Do you have 5 or 10 minutes for an incredibly funny video?
What if I promise you it will deliver not only one but three Facebook Advertising secrets? Or if I told you all those secrets were on display within the first 3 minutes of the video?
Oh, just go ahead and watch it already:
So if you were paying attention you probably noticed three things about this very first No Pants Subway Ride footage:
- You have to start with something attention-worthy to begin with. If the subway riding improv artists had merely been wearing bermuda shorts on their winter subway ride, it would have been a bit weird, but not obviously striking in a place like NYC. So you have to start with something truly noteworthy to begin with, but that alone is oftentimes not enough.
- A pattern makes a bigger impact than a one-off irregularity. One no-pants subway rider was rather easily ignorable. The woman of her video took note of the rider, and went right back to her book. Two pantless riders was weird but not absolutely compelling. But by the third no-pants-wearing rider, the woman put her book away and the improv actors had her absolute, full attention.
- When people sense the pattern, they look to others to figure out what it means. The woman in the video wasn’t sure what to make of all these pantless subway riders. Indeed, she looked anywhere from scared to more than mildly unnerved about the whole thing until she made eye contact with another rider. Once she makes that eye contact (at the 2:32 mark in the video) the woman absorbs the other riders reaction as her own: he thought it was hysterical and so did she.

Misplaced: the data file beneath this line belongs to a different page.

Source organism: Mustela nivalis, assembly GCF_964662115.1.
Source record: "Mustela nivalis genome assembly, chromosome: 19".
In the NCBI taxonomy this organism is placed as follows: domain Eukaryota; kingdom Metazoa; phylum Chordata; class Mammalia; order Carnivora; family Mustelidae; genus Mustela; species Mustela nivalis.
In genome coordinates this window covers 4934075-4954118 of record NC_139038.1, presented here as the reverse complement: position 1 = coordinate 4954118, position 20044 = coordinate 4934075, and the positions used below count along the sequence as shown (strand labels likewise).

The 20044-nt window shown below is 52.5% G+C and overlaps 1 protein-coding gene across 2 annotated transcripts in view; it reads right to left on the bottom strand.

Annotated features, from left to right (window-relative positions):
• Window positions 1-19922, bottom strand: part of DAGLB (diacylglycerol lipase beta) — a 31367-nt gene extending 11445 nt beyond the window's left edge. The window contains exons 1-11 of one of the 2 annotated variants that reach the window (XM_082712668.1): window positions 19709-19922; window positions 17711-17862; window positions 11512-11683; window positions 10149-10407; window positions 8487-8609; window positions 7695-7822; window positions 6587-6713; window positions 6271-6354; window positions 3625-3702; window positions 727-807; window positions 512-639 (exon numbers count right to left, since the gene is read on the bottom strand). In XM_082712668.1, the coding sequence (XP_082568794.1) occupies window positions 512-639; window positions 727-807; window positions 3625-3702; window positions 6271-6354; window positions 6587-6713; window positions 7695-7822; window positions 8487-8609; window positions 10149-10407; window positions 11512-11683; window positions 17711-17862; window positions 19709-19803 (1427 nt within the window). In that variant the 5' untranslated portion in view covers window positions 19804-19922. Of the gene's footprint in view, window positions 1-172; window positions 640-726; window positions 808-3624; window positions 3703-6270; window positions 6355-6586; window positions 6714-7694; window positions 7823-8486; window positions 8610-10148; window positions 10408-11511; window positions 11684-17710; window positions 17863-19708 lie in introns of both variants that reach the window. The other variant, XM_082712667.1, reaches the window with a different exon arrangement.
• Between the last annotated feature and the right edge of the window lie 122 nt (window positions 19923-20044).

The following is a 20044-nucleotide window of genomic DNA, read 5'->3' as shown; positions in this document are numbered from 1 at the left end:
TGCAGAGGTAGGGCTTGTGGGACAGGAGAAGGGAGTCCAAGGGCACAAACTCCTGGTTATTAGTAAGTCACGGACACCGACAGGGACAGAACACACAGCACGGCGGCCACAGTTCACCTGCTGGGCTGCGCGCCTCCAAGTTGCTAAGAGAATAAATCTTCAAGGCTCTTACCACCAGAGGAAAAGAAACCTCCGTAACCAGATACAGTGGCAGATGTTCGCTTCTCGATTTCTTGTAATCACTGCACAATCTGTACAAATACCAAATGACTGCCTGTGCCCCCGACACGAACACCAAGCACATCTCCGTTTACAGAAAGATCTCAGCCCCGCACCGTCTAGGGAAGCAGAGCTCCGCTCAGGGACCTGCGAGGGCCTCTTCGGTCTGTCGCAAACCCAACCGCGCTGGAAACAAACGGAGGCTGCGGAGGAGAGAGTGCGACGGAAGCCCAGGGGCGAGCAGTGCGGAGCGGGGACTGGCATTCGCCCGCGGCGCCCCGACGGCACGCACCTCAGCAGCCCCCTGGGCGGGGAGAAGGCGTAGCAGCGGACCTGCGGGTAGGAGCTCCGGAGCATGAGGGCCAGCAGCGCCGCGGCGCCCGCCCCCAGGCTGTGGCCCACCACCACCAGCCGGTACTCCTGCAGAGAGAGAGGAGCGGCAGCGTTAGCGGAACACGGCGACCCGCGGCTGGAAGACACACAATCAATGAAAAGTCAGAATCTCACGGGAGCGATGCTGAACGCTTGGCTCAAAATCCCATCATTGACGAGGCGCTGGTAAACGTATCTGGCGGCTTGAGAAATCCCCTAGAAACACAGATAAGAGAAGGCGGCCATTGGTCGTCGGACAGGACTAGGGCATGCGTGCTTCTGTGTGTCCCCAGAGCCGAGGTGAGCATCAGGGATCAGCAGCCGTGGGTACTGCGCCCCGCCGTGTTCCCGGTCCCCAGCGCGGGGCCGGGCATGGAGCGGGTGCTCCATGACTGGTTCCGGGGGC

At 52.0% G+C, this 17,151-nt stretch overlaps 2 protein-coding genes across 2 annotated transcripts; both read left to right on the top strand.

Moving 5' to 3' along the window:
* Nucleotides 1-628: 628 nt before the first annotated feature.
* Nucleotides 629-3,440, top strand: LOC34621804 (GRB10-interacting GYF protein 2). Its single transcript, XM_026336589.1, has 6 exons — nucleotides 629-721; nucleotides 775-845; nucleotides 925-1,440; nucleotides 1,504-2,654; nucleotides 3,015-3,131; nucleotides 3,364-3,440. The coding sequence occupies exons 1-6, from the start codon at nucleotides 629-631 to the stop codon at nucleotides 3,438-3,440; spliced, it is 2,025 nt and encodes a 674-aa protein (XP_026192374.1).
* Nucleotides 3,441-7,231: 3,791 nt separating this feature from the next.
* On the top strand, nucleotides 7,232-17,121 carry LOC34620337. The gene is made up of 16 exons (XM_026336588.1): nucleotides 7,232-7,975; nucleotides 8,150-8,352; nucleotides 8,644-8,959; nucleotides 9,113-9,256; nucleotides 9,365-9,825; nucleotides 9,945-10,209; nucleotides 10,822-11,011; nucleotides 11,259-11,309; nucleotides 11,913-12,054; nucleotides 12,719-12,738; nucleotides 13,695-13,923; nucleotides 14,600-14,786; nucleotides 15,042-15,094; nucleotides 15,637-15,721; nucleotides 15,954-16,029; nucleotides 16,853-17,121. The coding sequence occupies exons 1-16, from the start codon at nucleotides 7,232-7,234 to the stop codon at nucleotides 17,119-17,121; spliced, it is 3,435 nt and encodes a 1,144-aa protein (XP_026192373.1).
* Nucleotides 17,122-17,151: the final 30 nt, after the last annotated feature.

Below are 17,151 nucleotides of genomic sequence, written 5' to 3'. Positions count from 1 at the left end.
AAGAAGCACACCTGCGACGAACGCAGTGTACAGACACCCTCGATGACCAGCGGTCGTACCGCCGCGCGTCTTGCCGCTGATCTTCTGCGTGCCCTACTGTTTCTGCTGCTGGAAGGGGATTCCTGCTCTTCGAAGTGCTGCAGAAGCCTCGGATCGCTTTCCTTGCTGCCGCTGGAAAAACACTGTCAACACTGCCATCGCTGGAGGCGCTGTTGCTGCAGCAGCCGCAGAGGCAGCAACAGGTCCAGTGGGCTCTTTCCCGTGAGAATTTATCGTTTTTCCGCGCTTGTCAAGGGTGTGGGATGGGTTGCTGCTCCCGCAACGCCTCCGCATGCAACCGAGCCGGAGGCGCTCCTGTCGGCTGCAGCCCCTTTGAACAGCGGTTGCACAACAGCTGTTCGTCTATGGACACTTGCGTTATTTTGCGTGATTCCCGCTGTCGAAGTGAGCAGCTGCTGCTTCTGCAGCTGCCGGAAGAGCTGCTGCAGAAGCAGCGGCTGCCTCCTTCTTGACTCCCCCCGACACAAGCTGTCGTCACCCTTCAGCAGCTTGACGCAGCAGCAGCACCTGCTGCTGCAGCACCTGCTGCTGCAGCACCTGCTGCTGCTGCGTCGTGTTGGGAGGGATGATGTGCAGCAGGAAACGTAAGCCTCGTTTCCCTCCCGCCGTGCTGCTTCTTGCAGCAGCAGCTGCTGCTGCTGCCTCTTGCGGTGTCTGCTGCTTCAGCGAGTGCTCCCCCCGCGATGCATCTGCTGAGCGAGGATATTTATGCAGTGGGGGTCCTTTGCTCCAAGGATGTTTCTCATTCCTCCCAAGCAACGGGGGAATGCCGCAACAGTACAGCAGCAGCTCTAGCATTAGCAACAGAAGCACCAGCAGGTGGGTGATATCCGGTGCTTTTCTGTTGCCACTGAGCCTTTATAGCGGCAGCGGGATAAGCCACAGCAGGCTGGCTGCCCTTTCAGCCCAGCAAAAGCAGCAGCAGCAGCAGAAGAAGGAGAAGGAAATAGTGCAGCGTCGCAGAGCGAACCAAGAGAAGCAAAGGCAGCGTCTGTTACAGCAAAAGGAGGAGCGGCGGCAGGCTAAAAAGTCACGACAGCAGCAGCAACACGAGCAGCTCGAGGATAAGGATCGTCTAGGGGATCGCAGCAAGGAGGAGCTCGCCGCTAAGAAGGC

So how does all this apply to Facebook Advertising?
Well the first 2 points directly relate to regular ads:
- Start with ads that are hard to ignore, through visually striking and emotionally compelling images that cary a high “story factor.” You need to get people’s attention in the first place.
- Make your ads a patterned campaign. The same attention-grabbing ad will soon become easily ignorable over a very short time frame. Just like new and exciting billboards quickly fade into background noise after a while, except “ad fatigue” happens much faster on Facebook. So think in terms of a campaign worth of ads, rather than one-off ad attempts.
And the last point applies to Sponsored stories:
- Use sponsored stories to help your audience “make sense of” the pattern you created with your ads. Sponsored stories spotlight the social proof required to move your newly and creatively advertised product from a curiosity to a curiosity worth investigating seriously.
Why Sponsored Stories Make the Difference
While the first two points are fairly standard advice — write great, attention-grabbing ads & keep the ads fresh — it’s this third point that’s relatively unique and widely underused in Facebook advertising today. Social Media is, by definition, social. So social proof is HUGE, and therefore one of the most powerful leverage points you can use in your advertising. And sponsored stories helps you use social proof to your advantage.
That said, sponsored stories work best in a situation where people are already looking for social cues, and creating that situation is exactly what a great Facebook Campaign can provide.